In the study of Fortean mysteries, one will find that exaggerations of this sort happen a good bit. For me, it lends to the theory that almost nothing is too good already for humans who witness something extraordinary: they’ll almost inevitably have to amplify at least some of the details. I dealt with a similar instance of this in a recent post here at The Gralien Report, where I discussed some of the peculiar stories associated with Admiral Richard E. Byrd’s excursions to the North and South Poles. For years, I’d heard reports of Byrd and his crew discussing the presence of areas in which near-tropical temperatures existed, as well as openings to underground realms, especially in Antarctica. Though digging through the official, verifiable data on expeditions such as the US Navy’s Operation Highjump turns up little in the way of lost realms, extinct animals and lost races of this sort, there are actually references, made by Byrd himself, where he described how he and his crew had “seemed to have dropped out of the twentieth century into a landscape of thousands of years ago when land was just starting to emerge from one of the great ice ages.” Obviously, one’s imagination could easily run with such sentiments; point in case, this is almost exactly what international press officials did at the time (for more on this, read my article “The Odd Exploits of Admiral Byrd: “Bitter Reality” At Earth’s End?”).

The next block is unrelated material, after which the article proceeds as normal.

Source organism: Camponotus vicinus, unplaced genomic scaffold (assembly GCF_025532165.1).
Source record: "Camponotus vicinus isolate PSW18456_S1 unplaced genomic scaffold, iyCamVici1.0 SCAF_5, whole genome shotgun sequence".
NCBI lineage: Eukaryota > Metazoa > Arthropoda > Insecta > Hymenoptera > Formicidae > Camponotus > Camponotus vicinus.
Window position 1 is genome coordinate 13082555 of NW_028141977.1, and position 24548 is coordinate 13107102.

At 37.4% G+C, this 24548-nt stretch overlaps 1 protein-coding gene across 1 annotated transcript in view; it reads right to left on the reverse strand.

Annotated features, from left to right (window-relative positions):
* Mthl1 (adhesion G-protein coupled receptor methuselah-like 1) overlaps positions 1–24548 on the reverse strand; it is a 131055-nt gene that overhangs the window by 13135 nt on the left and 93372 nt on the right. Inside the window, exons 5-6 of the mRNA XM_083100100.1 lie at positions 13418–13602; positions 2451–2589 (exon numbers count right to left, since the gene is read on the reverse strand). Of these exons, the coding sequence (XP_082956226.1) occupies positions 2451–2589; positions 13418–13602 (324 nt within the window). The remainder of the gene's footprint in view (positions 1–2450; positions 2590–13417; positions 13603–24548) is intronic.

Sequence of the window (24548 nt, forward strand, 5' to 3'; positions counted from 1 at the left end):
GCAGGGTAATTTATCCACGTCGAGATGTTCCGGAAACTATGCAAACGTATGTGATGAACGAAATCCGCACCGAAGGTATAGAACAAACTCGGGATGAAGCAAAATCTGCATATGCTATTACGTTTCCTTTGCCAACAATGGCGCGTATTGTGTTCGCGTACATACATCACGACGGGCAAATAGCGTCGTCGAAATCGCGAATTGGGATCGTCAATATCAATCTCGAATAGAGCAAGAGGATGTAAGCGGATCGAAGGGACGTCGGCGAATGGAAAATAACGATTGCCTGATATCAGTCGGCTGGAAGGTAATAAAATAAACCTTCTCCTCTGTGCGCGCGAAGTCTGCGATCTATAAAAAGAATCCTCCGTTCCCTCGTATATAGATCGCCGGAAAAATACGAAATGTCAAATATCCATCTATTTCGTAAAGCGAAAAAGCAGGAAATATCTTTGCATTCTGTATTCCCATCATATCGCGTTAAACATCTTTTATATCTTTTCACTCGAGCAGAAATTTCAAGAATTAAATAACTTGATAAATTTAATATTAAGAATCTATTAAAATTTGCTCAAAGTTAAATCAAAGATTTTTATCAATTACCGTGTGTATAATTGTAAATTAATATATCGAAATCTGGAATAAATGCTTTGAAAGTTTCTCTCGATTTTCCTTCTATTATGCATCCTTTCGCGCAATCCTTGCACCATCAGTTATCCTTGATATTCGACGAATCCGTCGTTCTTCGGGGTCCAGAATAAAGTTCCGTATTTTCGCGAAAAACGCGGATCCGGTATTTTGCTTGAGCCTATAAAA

To point out how exaggeration, misinterpretation, and the proliferation of urban legends can often occur is not meant to indicate that there are no truths present in the study of phenomenology. Instead, when armed with a discerning eye, the ability to catch factual flubs will only strengthen the argument on down the road. After all, once the war of ideas has been entered, facts are the very best weapons available… but they won’t manage to score you any points if they’re not accurate!
For a follow up on this article, see the related post, “Battle Over Los Angeles: The Flutter of Black Wings Continues.”
This article was originally featured at gralienreport.com on October 27, 2010 under the title, “Fortean Fallacies: Bad Evidence, Misinterpretation and Urban Legends.”by